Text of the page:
At 1:36, we modulate abruptly and get the accompaniment in a new key. The melody is now in the upper voices; but as usual, the horns steal the show with their echo starting at 1:40. We continue through the entire theme (because, why wouldn’t we? It’s an awesome theme!). The two lines converge at the end, then the trumpets barge in at 2:03 with a call back to the intro. There’s some back and forth between various instruments, ended by a snare drum hit that comes across as a parental, “Enough!” (2:08). There’s one final burst from the other instruments to finish their thought.We continue through the entire theme (because, why wouldn’t we? It’s an awesome theme!). Click To Tweet

Immediately we jump back to the intro, but with different and reduced instrumentation that leads us to the vampy, political section (2:10). We hear various snippets of fake political speeches, which are appropriately capped off with a blow from a siren whistle (the instrumentation lists I’ve found show slide whistle, but this recording sure sounds to me like a siren whistle is being used).

The full orchestra comes in joyously with Theme B (2:46), including the horns’ echo, though this time there’s more of a balance between the primary line and the echo. At 3:09, we shift immediately into Theme A, with a vastly different group of instruments than what we heard at the beginning of the piece. More folks join in at 3:20, filling out the sound, and pretty much everyone is in by the time we get to the last bit of the first half of the theme (3:26) and the start of the second half.

Bernstein dials it back a little so that we get the same type of interplay between voices at 3:32 as we did the first time through all of this. But the rest of the group isn’t content to remain on the sidelines, and they join the party again at 3:39. They get to the last phrase of the theme, repeat it, but then give us a third time that’s altered just a bit rhythmically. There’s the briefest moment of silence before everyone brilliantly and enthusiastically gives us a final taste of Theme B (3:51). The tune is altered ever so slightly, but to me it’s just enough to give this last bit some extra oomph and sound rather triumphant. We get one last quick change back to a itty bitty part of the intro (3:57), then a sudden, quiet, sustained chord for a few beats until the musicians shout out, “Slava!”, and then the final, quick notes of the piece.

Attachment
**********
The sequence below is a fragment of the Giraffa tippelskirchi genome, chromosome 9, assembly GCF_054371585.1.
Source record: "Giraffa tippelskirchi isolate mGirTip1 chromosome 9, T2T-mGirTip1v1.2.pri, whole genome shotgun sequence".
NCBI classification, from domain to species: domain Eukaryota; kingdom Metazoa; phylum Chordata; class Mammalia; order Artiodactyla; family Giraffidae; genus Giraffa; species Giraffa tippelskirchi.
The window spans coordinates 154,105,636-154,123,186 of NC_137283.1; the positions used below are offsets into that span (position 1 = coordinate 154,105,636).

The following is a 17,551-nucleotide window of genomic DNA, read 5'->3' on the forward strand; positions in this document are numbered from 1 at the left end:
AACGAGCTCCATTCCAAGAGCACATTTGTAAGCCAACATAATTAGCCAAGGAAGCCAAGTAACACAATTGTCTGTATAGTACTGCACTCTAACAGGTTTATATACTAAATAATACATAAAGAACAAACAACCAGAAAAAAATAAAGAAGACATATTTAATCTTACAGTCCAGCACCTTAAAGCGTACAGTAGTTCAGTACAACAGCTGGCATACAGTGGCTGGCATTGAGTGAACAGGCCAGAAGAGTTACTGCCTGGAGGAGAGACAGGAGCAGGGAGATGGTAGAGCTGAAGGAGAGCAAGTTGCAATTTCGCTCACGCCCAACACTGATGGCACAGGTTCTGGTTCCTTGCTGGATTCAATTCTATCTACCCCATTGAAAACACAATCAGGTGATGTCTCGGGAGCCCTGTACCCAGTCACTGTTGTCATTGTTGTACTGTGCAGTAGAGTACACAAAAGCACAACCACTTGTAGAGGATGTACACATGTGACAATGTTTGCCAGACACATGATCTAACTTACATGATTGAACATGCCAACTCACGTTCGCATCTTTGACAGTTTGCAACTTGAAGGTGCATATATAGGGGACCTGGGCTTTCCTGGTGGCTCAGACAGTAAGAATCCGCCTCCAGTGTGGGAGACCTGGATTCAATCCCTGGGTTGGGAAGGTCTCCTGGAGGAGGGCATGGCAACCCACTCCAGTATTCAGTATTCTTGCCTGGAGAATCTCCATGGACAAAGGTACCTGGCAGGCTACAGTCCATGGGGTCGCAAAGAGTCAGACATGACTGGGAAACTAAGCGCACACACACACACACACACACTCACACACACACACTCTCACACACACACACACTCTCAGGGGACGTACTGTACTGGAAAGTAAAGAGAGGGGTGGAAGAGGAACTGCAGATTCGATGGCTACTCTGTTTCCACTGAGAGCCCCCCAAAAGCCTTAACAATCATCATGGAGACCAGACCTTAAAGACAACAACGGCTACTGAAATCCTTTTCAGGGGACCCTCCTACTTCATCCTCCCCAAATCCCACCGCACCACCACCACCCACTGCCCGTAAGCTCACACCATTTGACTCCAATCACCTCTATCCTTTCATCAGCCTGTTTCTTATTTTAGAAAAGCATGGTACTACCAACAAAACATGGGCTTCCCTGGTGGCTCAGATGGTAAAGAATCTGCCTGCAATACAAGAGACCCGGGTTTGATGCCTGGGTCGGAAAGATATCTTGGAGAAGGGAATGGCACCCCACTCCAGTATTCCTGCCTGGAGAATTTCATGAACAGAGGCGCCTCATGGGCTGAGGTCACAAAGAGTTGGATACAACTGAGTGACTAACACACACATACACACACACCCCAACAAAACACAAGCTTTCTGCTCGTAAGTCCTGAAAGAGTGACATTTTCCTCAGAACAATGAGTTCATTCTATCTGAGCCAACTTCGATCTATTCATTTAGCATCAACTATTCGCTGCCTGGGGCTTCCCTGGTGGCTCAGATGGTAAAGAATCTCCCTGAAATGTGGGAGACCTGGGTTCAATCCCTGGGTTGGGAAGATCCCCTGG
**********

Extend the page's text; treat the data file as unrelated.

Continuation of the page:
Thanks for joining me for Bernstein’s rousing overture. See you next time!

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Bonus Features: Overture to Candide

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This will be a fun bonus post for me!  I get to share more fantastic music from Candide.  One type of musical theater and opera overtures includes snippets of music from the full songs you’ll hear later in the show.  Bernstein employed this technique in the overture to Candide, although he also adds a theme that, to my knowledge, does not appear again in the show. That theme is the initial rippling string and woodwind melody.

It may be beneficial to read a synopsis of the plot of Candide.  Go ahead, I’ll wait.  I have popcorn.

1) Here is “The Best of All Possible Worlds”, from the Chicago production I saw a couple years back.  Can you hear what made it into the overture?  It’s very brief, but it’s there.  This song is at the beginning of the show.  It sets up the optimistic philosophical views of Pangloss the tutor.

2) Next up is the music from the “Battle Scene”.  You won’t hear the familiar part right away, but keep listening.  At 1:23, you’ll hear a theme that does double duty in the show.  Pay attention to that horn melody!

3) After that is “Oh, Happy We”.  This one should be fairly obvious, as Bernstein kept this theme intact and it’s featured prominently in the overture.  Remember the horn melody I told to you pay attention to? That’s the first part of this theme, although that setting sounds much harsher due to it being a battle scene. This song entertains me – the disparity between Candide and Cunegonde’s thoughts of what marriage will be like is just too funny!

4)  This might be my favorite song in the whole show (it’s hard to choose!) – “Glitter and Be Gay”.  Cunegonde has agreed to marry Don Fernando, the governor of Buenos Aires.  Of course, this is after she’s been violated by two other men earlier in the show, who then were slain by Candide.  So Cunegonde decides to marry this other dude, and is trying to reconcile her actions with how she had been raised.  Which leads to my favorite line of the song: “If I’m not pure, at least my jewels are!”  Listen for the laughter I hinted at in my previous post.